You’ve been there, haven’t you? That place where in spite of everyone’s best intentions and most comforting words, you need to hear from God himself. Nothing or no one else will do.

I’ve been there. Lived there and thought I’d die there. That place of lonely desolation, as arid and dry as the Sahara. The thrill of the mountain top gives way to the sinking sands of the desert, where there is no escape and no hope in sight. mountainYou know what’s amazing about those experiences? We share them with some pretty lofty company. Take David for example. David knew a lot of mountain top experiences didn’t he?

Giant killer extraordinaire, lions and bears were no match for his bravery. Songs sung in his honor extolled his valor on the battlefield. He was a warrior without equal, leader of the armies of Israel.

Have you ever thought about yourself in the same light as David? Well, maybe you should! Haven’t you defeated some pretty big giants in your life? No, I’m not referring to a nine foot tall giant named Goliath, but I imagine if you think about it, you’ve slain even bigger ones!

killing your giantsEver defeat a giant called addiction?  Or how about giants from your past, remember the thrill of victory when you realized they would trouble you no longer?

All of us are potential giant slayers in Christ because “greater is he that is in us than he that is in the world“(1st John 4:4)!

There are many voices out there today that are telling us that we can have complete victory over every giant we encounter. But is that reality?

Even as a Christian, in spite of the admonition of scripture and the multitudes of examples recorded for all times sake, sometimes we stumble along the way.

The truth is that as much as we want to, we aren’t likely to subdue every single giant we encounter. With the help of the Lord, often keeping them at bay for a season is cause enough to rejoice.

Just keeping it real here folks.

Now, despite all the accolades ascribed to David, he also had his share of experiences that were not exactly the stuff legends are made of. The one most people know about of course is his affair with Bathsheba and the subsequent murder of her husband.

Davids Sin

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Quite the fall from the mountain top, wouldn’t you say? In fact, the rise and fall of David is one of the greatest examples in history of a man who fell from the proverbial penthouse to the outhouse.

Years before that tragic event however, David experienced another situation that brought him to his knees, and while the cause was not as devastating as the one previously mentioned, the potential consequences were nonetheless a matter of life and death.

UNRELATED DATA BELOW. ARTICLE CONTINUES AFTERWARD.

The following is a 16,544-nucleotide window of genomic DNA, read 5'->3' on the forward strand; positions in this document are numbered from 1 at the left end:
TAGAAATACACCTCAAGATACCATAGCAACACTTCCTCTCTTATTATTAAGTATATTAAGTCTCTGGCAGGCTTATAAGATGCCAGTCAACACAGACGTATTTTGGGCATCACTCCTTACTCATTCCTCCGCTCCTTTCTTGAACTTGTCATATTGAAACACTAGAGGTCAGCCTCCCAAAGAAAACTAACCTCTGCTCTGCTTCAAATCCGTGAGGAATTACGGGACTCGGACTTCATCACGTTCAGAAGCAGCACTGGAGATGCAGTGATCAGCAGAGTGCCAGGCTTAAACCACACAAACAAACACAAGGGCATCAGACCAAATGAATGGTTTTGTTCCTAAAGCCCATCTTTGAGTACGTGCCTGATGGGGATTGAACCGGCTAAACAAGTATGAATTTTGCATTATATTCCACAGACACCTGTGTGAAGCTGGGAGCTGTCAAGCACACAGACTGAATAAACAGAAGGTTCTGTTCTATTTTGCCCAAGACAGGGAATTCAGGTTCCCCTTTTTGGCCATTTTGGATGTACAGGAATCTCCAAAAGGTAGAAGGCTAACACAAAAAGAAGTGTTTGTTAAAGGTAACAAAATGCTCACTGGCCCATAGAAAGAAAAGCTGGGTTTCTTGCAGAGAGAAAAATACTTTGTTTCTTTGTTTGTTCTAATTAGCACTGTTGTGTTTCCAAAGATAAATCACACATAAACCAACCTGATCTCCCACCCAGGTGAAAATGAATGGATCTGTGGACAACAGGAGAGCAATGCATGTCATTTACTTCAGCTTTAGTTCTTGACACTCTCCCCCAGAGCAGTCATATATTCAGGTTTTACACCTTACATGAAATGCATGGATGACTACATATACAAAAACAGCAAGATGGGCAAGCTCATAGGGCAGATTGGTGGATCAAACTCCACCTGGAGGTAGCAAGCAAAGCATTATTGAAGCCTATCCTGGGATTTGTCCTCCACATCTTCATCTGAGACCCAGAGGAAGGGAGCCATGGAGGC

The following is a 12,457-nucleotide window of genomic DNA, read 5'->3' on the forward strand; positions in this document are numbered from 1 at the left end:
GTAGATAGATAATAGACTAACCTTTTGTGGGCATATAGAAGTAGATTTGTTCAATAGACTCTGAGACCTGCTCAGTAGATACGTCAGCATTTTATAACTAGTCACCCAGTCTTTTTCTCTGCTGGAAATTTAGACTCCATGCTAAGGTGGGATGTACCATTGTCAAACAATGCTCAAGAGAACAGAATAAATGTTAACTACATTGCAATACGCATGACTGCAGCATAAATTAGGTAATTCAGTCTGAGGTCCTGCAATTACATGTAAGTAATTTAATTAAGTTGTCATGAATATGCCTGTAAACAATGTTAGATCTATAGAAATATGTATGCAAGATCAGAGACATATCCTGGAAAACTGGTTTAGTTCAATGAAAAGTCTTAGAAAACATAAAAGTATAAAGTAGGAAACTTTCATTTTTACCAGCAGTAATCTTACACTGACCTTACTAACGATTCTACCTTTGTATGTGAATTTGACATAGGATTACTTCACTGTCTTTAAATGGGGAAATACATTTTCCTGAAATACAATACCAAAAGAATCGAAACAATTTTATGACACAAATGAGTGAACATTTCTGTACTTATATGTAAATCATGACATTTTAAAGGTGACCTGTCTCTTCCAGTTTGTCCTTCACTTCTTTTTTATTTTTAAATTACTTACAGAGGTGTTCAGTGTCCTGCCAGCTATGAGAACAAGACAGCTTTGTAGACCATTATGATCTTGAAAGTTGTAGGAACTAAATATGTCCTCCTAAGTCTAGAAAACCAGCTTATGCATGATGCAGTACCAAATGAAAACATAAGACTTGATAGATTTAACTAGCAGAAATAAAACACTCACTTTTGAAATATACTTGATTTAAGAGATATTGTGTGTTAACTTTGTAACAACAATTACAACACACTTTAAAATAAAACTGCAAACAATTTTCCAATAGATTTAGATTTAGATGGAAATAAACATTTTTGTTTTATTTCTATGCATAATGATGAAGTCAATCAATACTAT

David escaped from King Saul and fled into the wilderness where he led a small army of bandits, and where he eventually aligned himself with the Philistines. As the Philistines were about to engage Israel in battle, David and his men being part of their army, David was sent away out of fear he would turn and fight for Israel instead.

Upon returning to a city named Ziklag, where he and his men had left their families in safety, they found the city burned and their families taken away. You can hear the anguish in the voices of his followers as they recognized what had happened:

Then David and the people who were with him lifted up their voices and wept, until they had no more power to weep.  And David’s two wives, Ahinoam the Jezreelitess, and Abigail the widow of Nabal the Carmelite, had been taken captive.  Now David was greatly distressed, for the people spoke of stoning him, because the soul of all the people was grieved, every man for his sons and his daughters. But David strengthened himself in the Lord his God.   1st Samuel 30:4-6   NKJV

Do you see what David did? In the midst of great personal anguish and tragedy, as well as the grief of all of his men, David strengthened himself in the Lord.David Strengthened

In this critical hour, when everything near and dear to him had been taken from him, David understood the secret of not only personal survival, but complete restoration as well. In short, he knew where to turn.

Wisdom teaches that all battle hardened soldiers eventually come to the place where they will either succumb to their fears or prevail over them, in large part due to the size of their heart. That being a soldier can be a life of weariness and fatigue, loneliness and despair, and often as not reinforcements are a long ways off.

The wise soldier in God’s army also understands that strength and encouragement comes from the Lord, that sometimes it has to get down to just you and God, because nothing else will do.

Whether first, last, or somewhere in between, God is always enough.

Be blessed,

Ron

 

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